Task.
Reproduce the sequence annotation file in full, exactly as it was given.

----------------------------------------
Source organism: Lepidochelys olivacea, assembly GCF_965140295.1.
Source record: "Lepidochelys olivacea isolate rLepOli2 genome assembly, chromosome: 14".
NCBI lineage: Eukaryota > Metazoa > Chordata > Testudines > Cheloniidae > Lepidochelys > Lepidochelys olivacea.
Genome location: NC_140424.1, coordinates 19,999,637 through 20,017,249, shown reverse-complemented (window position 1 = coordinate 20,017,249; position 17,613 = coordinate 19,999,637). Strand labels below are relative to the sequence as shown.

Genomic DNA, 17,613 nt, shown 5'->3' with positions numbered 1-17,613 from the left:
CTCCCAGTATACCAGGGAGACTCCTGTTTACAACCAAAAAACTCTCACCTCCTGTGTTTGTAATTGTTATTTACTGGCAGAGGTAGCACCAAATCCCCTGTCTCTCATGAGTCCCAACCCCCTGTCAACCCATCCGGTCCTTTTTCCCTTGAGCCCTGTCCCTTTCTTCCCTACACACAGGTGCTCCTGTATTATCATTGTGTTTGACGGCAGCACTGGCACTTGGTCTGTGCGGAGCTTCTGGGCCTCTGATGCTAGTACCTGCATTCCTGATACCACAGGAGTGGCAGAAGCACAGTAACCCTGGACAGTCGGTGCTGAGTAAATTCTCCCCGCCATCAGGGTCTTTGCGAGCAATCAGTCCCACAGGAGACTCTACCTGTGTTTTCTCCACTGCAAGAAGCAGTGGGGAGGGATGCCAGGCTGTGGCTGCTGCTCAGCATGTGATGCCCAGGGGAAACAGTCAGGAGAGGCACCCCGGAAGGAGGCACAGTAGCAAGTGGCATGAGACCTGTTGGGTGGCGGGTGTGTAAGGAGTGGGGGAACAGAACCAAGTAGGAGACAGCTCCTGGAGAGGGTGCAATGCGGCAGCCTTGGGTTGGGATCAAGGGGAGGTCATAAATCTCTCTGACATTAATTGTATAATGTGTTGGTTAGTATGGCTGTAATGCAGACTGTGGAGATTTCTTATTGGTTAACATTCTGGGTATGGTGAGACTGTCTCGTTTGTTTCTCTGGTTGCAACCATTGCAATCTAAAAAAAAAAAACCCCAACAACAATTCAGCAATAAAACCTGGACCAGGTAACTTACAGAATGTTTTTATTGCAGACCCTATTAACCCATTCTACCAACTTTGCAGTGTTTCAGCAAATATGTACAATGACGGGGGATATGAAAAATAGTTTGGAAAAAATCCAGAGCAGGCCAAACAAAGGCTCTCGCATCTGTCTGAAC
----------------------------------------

Source organism: Lepidochelys olivacea, assembly GCF_965140295.1.
Source record: "Lepidochelys olivacea isolate rLepOli2 genome assembly, chromosome: 14".
NCBI lineage: Eukaryota > Metazoa > Chordata > Testudines > Cheloniidae > Lepidochelys > Lepidochelys olivacea.
Genome location: NC_140424.1, coordinates 19,999,637 through 20,017,249, shown reverse-complemented (window position 1 = coordinate 20,017,249; position 17,613 = coordinate 19,999,637). Strand labels below are relative to the sequence as shown.

Genomic DNA, 17,613 nt, shown 5'->3' with positions numbered 1-17,613 from the left:
CTCCCAGTATACCAGGGAGACTCCTGTTTACAACCAAAAAACTCTCACCTCCTGTGTTTGTAATTGTTATTTACTGGCAGAGGTAGCACCAAATCCCCTGTCTCTCATGAGTCCCAACCCCCTGTCAACCCATCCGGTCCTTTTTCCCTTGAGCCCTGTCCCTTTCTTCCCTACACACAGGTGCTCCTGTATTATCATTGTGTTTGACGGCAGCACTGGCACTTGGTCTGTGCGGAGCTTCTGGGCCTCTGATGCTAGTACCTGCATTCCTGATACCACAGGAGTGGCAGAAGCACAGTAACCCTGGACAGTCGGTGCTGAGTAAATTCTCCCCGCCATCAGGGTCTTTGCGAGCAATCAGTCCCACAGGAGACTCTACCTGTGTTTTCTCCACTGCAAGAAGCAGTGGGGAGGGATGCCAGGCTGTGGCTGCTGCTCAGCATGTGATGCCCAGGGGAAACAGTCAGGAGAGGCACCCCGGAAGGAGGCACAGTAGCAAGTGGCATGAGACCTGTTGGGTGGCGGGTGTGTAAGGAGTGGGGGAACAGAACCAAGTAGGAGACAGCTCCTGGAGAGGGTGCAATGCGGCAGCCTTGGGTTGGGATCAAGGGGAGGTCATAAATCTCTCTGACATTAATTGTATAATGTGTTGGTTAGTATGGCTGTAATGCAGACTGTGGAGATTTCTTATTGGTTAACATTCTGGGTATGGTGAGACTGTCTCGTTTGTTTCTCTGGTTGCAACCATTGCAATCTAAAAAAAAAAAACCCCAACAACAATTCAGCAATAAAACCTGGACCAGGTAACTTACAGAATGTTTTTATTGCAGACCCTATTAACCCATTCTACCAACTTTGCAGTGTTTCAGCAAATATGTACAATGACGGGGGATATGAAAAATAGTTTGGAAAAAATCCAGAGCAGGCCAAACAAAGGCTCTCGCATCTGTCTGAAC